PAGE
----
Optimization Result Interpretations
NLIC generated the most profit with 10-day simple moving average which returned Rs, 49,55,980 in an investment of Rs 1 lakh over the time horizon of 8 years. BPCL had the least profit of Rs. 23,212 during the same period. But the result of a single moving average on a single stock is not our concern. The whole point of the optimization to look at the average result of many stocks rather than the individual company. Statisticians say that the best estimate of the future is the mean. As you can see the moving average performance fluctuated largely across various stocks, the optimal moving average is the average of all the moving averages which is 35. Which means if you want to use a single moving average to trade all the stocks of Nepse, then 35-day moving average will give you the average result i.e. annual return of 26%. With the average length of 35 you will neither get superior result like that of NLIC nor will you get the worst result like of BPCL, you will get the average result.
As 35 is the optimal moving average, the performance metrics generated by it are likely to be the estimate of the future performance of the 35-day simple moving average strategy. Which means if you trade using a 35-day SMA, you are likely to win 26% of the time, your are likely to face -5% drawdown, and so on. The real definition of the maximum drawdown is the largest distance from the equity line peak to the equity line bottom but here, the drawdown refers to % below the initial capital of Rs. 1,00,000. With 35-SMA strategy you can expect to hold your trades on an average of 35 days. The profit factor, which measures gross profit to gross loss of the system is 3 which indicates gross profit is 3 times more than the gross loss. The payoff ratio, which is the average winning trades to average losing trades, is 7 which shows average winning trades are 7 times the average losing trades. Sortino ratio which measures excess returns to the standard deviations of negative returns stands at 14 indicating a decent figure. The Sharpe ratio, calculated using excess return divided by standard deviations of returns is at 8 suggesting an excess return of 8 per unit of risk. Treynor ratio, which measures the excess return adjusted to systematic risk is 0.39 which means the strategy can earn excess return after adjusting to undiversifiable risk. The efficiency factor which is net profit divided by gross profit is 54% which is good because, generally, successful systems have efficiency ratio in the range of 38% to 69%. The ROI shows the return on investment (Rs 1 lakhs) over 8 years. Compounded annual growth rate stands at 26%. And the average holding period is 35-days. These metrics suggest that a 35-day moving average strategy is indeed a profitable strategy.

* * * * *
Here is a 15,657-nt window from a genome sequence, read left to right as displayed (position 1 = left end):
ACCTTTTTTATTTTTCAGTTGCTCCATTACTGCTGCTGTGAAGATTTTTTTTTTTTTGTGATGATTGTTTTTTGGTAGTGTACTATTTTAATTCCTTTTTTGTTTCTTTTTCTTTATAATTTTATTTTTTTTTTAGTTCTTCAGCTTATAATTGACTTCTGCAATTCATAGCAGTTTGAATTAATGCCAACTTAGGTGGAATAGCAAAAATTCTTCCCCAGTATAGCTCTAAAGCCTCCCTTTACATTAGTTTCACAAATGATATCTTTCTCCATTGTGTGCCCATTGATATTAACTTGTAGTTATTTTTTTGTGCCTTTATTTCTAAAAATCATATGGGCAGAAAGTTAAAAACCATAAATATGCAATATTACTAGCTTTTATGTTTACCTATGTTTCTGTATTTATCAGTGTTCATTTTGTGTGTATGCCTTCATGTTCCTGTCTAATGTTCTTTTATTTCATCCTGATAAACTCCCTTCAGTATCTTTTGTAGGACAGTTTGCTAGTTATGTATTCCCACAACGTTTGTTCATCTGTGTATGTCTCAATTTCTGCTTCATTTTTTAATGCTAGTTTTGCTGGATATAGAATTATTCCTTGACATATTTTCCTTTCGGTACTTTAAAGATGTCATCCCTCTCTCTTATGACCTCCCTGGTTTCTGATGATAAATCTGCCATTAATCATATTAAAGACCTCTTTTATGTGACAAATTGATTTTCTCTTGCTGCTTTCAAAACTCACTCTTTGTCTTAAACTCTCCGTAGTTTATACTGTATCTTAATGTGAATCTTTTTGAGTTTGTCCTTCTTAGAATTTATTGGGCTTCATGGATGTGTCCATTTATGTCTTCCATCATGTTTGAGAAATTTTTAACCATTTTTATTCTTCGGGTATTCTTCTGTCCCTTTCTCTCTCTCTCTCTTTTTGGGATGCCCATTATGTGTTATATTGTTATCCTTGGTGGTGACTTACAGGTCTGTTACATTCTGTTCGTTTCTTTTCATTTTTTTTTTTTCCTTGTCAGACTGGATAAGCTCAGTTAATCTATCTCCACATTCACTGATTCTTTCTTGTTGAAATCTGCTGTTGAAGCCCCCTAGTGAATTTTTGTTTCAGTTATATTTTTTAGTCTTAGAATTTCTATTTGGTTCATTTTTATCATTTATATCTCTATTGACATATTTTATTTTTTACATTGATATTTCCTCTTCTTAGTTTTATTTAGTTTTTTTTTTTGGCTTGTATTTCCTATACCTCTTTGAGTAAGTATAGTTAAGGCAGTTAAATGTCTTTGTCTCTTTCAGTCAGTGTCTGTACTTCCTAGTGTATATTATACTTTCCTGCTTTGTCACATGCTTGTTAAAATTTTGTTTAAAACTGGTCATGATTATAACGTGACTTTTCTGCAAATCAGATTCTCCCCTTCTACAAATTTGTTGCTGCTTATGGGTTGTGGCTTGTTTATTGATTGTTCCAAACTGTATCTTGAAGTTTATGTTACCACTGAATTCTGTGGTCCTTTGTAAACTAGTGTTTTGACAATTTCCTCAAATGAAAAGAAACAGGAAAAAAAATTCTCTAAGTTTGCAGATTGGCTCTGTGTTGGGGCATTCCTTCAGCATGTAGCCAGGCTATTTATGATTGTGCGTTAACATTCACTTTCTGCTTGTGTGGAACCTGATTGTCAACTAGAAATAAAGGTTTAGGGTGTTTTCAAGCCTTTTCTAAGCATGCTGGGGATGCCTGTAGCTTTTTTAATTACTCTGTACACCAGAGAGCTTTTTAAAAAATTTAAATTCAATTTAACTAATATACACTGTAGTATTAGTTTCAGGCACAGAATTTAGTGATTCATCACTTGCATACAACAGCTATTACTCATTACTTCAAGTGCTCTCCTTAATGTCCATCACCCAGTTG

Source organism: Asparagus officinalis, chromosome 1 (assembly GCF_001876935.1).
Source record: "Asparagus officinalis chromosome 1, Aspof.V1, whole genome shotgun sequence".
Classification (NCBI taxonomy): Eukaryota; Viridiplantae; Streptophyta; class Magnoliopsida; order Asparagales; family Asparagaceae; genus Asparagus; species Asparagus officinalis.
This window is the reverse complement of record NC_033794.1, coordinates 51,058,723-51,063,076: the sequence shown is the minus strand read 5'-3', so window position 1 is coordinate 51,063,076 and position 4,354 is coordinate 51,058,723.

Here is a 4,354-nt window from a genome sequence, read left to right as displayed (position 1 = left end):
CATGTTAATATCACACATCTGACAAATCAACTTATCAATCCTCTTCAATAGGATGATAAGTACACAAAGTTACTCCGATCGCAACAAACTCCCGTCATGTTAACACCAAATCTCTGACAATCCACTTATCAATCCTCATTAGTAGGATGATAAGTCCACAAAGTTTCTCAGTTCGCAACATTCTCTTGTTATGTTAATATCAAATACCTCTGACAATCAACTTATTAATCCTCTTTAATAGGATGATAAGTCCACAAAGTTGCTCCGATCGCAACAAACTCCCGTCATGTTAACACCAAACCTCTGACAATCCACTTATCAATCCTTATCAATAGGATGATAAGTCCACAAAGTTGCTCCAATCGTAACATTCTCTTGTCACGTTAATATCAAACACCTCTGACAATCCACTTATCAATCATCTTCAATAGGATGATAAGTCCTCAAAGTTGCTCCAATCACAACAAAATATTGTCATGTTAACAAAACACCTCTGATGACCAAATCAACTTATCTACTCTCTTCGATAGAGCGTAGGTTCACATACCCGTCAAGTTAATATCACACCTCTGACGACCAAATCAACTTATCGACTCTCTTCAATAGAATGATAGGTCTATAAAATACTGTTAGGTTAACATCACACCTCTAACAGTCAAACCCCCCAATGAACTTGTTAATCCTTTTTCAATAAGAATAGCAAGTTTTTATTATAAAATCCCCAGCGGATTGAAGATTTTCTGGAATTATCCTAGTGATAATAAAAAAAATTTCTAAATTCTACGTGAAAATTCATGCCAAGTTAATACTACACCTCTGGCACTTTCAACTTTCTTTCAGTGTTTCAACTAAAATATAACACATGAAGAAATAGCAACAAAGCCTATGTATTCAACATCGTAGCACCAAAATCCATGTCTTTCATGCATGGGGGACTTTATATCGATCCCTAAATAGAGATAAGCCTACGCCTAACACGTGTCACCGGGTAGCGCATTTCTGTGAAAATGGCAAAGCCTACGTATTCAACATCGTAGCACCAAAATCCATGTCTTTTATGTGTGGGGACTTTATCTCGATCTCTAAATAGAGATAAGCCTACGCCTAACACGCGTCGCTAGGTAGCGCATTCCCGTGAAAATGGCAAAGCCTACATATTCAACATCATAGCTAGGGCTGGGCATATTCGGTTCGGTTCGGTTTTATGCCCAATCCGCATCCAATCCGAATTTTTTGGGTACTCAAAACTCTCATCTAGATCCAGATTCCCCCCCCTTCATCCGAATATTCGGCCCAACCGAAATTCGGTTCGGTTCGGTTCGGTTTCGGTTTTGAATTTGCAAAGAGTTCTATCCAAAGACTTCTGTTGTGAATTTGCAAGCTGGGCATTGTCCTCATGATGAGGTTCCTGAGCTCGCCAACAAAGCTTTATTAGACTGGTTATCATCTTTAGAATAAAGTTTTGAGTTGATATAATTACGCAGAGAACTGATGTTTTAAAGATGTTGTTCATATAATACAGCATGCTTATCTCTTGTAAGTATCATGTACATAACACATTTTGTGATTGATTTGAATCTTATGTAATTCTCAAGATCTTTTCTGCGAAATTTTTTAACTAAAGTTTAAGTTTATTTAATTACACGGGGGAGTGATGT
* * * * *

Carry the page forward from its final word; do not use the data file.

Optimization By Industry
During the optimization process all the major industry of Nepse were covered and the optimal moving average was 35. Moreover, the optimization can be taken into another level by optimizing the moving averages based on the industry. Based on the above data and other tests it was found that the optimal moving average length tend to cluster around the same range within the same industry but varied across the different industry. In that case it will be more appropriate to use different moving average lengths for different sectors. It is observed that commercial banks do well with 10-Day, development banks with 50-Day, hotels with 90-Day, and hydro with 30-Day lengths. Due to the lack of enough data, other sectors were not tested.
Back testing the Optimized 35-day Simple Moving Average
Through the optimization a 35-day moving average was found to be an optimal length to trade the overall stocks in Nepse. But how will it perform on untested market? Let’s try to back test this strategy on those stocks which were not included in the optimization process.
The back testing result shows that the 35-day SMA is actually consistent with the prior test which means if you use 35-day moving average you are likely to get above results on average in the long term. However, it is suggested to test your strategy in an out-of-sample data before you decide the final parameter of the system. One strong conclusion we can draw from this study is that moving average is profitable in Nepali stock market.
Disclaimer: This study was solely done for the educational purpose and it is not intended to recommend any trading strategy. Because the optimization and back testing was done on the whole sample data (out-of-sample not used), the real performance of the strategy may vary from the back-testing results. Additionally, back adjusted data were used to test the strategy which means the strategy executes the positions at prices which are actually different from the real data. Hence the author will not be liable for any damage caused by the implementation of the strategy.